So, while Thanksgiving Day may be a good reminder to be thankful, try practicing gratitude once a day. Stuck in traffic? Use that time to think about all of the good things you have in your life, rather than what you don’t. Early for a conference call? Remind yourself of the many people who have influenced your life in one way or another. Creativity doesn’t have to be a lonely process; many times, our greatest ideas are sparked by those around us who offer feedback and encouragement to keep us going. Tell your coworkers, your employees, your business partners and your vendors how much you value them. The more gratitude you build within yourself, the more you’ll have to share, thus giving back some of that happiness – and its creative benefits – to those around you.
Recently, we talked about How Meditation Makes You a Mindful Multitasker, but the benefits of mindful meditation go even beyond improving our ability to juggle our work, it’s also a cognitive workout. We spend so much time focusing on improving our bodies that it’s easy to forget about giving our brains a little strength training as well. In a recent article in The Atlantic titled “How Meditation Works,” Dr. Katherine MacLean, a psychologist at the Johns Hopkins University School of Medicine stated that when “you strip it of its religio-historical context, mindfulness meditation is essentially cognitive fitness with a humanist face.” Studies have shown that just like other forms of exercise, the more you do it, the more of a lasting impact it has.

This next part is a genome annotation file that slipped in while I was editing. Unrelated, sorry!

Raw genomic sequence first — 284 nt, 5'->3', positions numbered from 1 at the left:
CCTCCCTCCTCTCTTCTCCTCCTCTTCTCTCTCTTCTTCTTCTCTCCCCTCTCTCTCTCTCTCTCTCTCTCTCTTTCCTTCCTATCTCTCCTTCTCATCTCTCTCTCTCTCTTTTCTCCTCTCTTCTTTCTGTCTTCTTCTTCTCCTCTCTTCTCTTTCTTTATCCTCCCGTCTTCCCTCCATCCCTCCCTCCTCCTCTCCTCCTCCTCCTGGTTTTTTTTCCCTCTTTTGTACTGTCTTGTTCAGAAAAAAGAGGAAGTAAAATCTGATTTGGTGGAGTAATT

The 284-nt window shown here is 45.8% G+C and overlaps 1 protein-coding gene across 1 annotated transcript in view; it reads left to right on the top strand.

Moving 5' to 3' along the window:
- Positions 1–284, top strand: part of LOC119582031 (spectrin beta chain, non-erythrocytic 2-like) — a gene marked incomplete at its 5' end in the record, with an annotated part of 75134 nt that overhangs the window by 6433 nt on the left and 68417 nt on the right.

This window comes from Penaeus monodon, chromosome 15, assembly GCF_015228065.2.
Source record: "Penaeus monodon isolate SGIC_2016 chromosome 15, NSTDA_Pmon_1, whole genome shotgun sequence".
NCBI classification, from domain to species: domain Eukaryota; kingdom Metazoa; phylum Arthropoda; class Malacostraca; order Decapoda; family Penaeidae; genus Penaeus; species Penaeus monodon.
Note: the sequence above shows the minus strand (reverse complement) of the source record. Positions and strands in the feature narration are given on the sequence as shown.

Filmmaker David Lynch is a firm believer in this concept and has even published his thoughts on meditation and creativity in the collection Catching the Big Fish: Meditation, Consciousness, and Creativity. In it, he describes the creative benefits he’s received from practicing meditation and how it’s influenced his style as an artist by keeping his mind nimble and helping him dig deeper into his creative conscious.